I'm trying to think about exercise 4.5.O in Vakil's notes on Algebraic Geometry.

Before we defined the scheme $\mathbb{P}^n_k := \operatorname{Proj}(k[x_0,...,x_n])$ and showed that that for $k$ algebraically closed the closed points of $\mathbb{P}^n_k$ correspond to the points of "classical" projective space.

Now the question is: To which homogeneous prime ideal in $k[x_0,...,x_n]$ does the point $[a_0:\dots :a_n]$ correspond?

My thinking so far: Since there is an $a_i \ne 0$ we can pick the representative with $a_i = 1$. Then we get the homogeneous ideal \begin{equation} I = (\sum_{j \ne i} a_j x_j + x_i) \end{equation}

Is this the one we are looking for? If so, how do you prove all the details, e.g. why is $I$ prime, doesn't contain the inessential ideal and really corresponds to this point?

  • 3
    $\begingroup$ I find your notation a bit strange. I hope you did not mean a principal ideal when you wrote the summation sign. The ideal in question is the homogeneous ideal generated by (assuming $a_i=1$ as you did) the linear forms $x_j-a_jx_i$. $\endgroup$
    – Mohan
    Commented Feb 6, 2016 at 16:35

3 Answers 3


The classical point $[a_0:a_1:\dots:a_n]$ corresponds to the homogeneous ideal $$\langle a_ix_j-a_jx_i\vert i,j=0\dots n\rangle\subset k[x_0,\dots,x_n]$$ 1) Do not break the beautiful symmetry of this ideal by ugly choices (like $a_i=1$) for the homogeneous coordinates of your point.

2) The formula is still valid for an arbitrary field $k$.
However if $k$ is not algebraically closed $\mathbb P^n_k$ will contain closed points not of the form above.
For example the ideal $\langle x_0^2+x_1^2\rangle\subset \mathbb R[x_0,x_1]$ also corresponds to a closed point of $\mathbb P^1_\mathbb R$.

  • $\begingroup$ Can I ask why the classical point corresponds to that ideal? How to see that? $\endgroup$
    – user557
    Commented Sep 22, 2021 at 1:13
  • $\begingroup$ @user6344267 The system of equations $a_ix_j-a_jx_i=0$ has as unique projective solution the point $[x_0:\cdots:x_n]=[a_0:\cdots:a_n]$. $\endgroup$ Commented Sep 22, 2021 at 8:55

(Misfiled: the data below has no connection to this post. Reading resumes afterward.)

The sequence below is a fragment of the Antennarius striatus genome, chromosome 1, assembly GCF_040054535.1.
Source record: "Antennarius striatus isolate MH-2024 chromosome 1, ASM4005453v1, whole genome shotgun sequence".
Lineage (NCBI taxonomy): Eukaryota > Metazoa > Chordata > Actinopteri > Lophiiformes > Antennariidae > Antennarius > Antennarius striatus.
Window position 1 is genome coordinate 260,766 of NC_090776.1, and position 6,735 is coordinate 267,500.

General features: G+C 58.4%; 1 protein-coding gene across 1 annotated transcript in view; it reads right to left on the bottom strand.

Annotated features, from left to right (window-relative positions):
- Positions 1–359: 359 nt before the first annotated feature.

To provide an answer along the lines of what you were thinking:

Take the classical point $[a_0: a_1 : \dots :a_n]$. For simplicity, let $a_0 \ne 0$.

Then $[a_0: a_1 : \dots :a_n]=[1: \frac{a_1}{a_0}: \dots: \frac{a_n}{a_0}]$.

This point corresponds to the maximal ideal $(\frac{x_1}{x_0}-\frac{a_1}{a_0}, \dots, \frac{x_n}{x_0} -\frac{a_n}{a_0}) \in k[\frac{x_1}{x_0}, \dots, \frac{x_n}{x_0}]=(k[x_0, \dots, x_n]_{x_0})_0$, which then corresponds to the homogeneous prime ideal $(a_0 x_1-a_1x_0, \dots, a_0 x_n-a_n x_0) \in k[x_0, \dots, x_n]$ (see exercise 4.5.E.).

The case when some $a_i \ne 0$ for $1\le i\le n$ is similar.


Question: Try to prove that the classical point correspond to the homogenous ideal $I:=\langle a_ix_j-a_jx_i\vert i,j=0\dots n\rangle\subset k[x_0,\dots,x_n] $

Answer: I give the "main idea of the proof" in the case when $n=2$. When you have understood this example you may generalize.

Note: The ideal $I:=(a_ix_j-a_jx_i)$ for $i,j=0,..,n$ contain generators that are not needed.

Example: Let $n=2$ and consider $a_ix_j-a_jx_i$ for $i,j=0,1,2$. You get an ideal with 9 generators:





Pick out the "obvious minimal set" of generators and you get the ideal

$$I:=(a_0x_1-a_1x_0, a_0x_2-a_2x_0,a_1x_2-a_2x_1)\subseteq k[x_0,x_1,x_2]$$

If $a\neq 0$ and you localize at $x_0$ you get the ideal

$$I_{(x_0)}=(\frac{x_1}{x_0}-\frac{a_1}{a_0}, \frac{x_2}{x_0}-\frac{a_2}{a_0}, a_1\frac{x_2}{x_0}-a_2\frac{x_1}{x_0})\subseteq k[\frac{x_1}{x_0}, \frac{x_2}{x_0}] .$$

Then you notice that

$$ a_1\frac{x_2}{x_0}-a_2\frac{x_1}{x_0}= a_1( \frac{x_2}{x_0}-\frac{a_2}{a_0} + \frac{a_2}{a_0}) -a_2(\frac{x_1}{x_0}-\frac{a_1}{a_0}+\frac{a_1}{a_0})=$$

$$a_1( \frac{x_2}{x_0}-\frac{a_2}{a_0}) -a_2(\frac{x_1}{x_0}-\frac{a_1}{a_0})$$

Hence there is an equality of ideals

$$I_{(x_0)}= (\frac{x_1}{x_0}-\frac{a_1}{a_0}, \frac{x_2}{x_0}-\frac{a_2}{a_0}).$$

Hence when $p:=[a_0:a_1:a_2]$ is a "point" with $a_i \in k$ and $a_0 \neq 0$, its "corresponding ideal" in $D(x_0)$ is the maximal ideal $I_0:=I_{(x_0)}$. And by construction the maximal ideal $I_0$ corresponds to the $k$-rational point

$$(\frac{a_1}{a_0},\frac{a_2}{a_0}) \in \mathbb{A}^2_k \cong D(x_0).$$

You get a similar calculation if $a_1,a_2\neq 0$. Hence the original ideal $I$ has 9 generators, but the localized ideal $I_{(x_0)}$ has 2. As you have commented: This is not mentioned in the linked thread. The ideal $I$ has too many generators and the main point exercise is to find a "minimal set of generators" along the lines I suggest above.

Note: You need all 3 generators of the ideal. If $a_1\neq 0$ you get the ideal

$$I_{(x_1)}=(\frac{a_0}{a_1}-\frac{x_0}{x_1}, a_0\frac{x_2}{x_1}-a_2\frac{x_0}{x_1}, \frac{x_2}{x_1}-\frac{a_2}{a_1})\subseteq k[\frac{x_0}{x_1}, \frac{x_2}{x_1}] .$$

And it follows

$$a_0\frac{x_2}{x_1}-a_2\frac{x_0}{x_1}= a_0(\frac{x_2}{x_1}-\frac{a_2}{a_1})-a_2(\frac{x_0}{x_1}-\frac{a_0}{a_1}).$$

It follows

$$I_{(x_1)}=(\frac{x_0}{x_1}-\frac{a_0}{a_1}, \frac{x_2}{x_1}-\frac{a_2}{a_1}).$$

Similarly for $D(x_2)$.

The ideal is a prime ideal: If $a_0 \neq 0$ it follows there is an equality of ideals

$$I=(x_1-\frac{a_1}{a_0}x_0, x_2-\frac{a_2}{a_0}x_0)$$

hence $k[x_i]/I \cong k[x_0]$ which is a domain, hence $I$ is a prime ideal. A similar construction holds when $a_1,a_2 \neq 0$.


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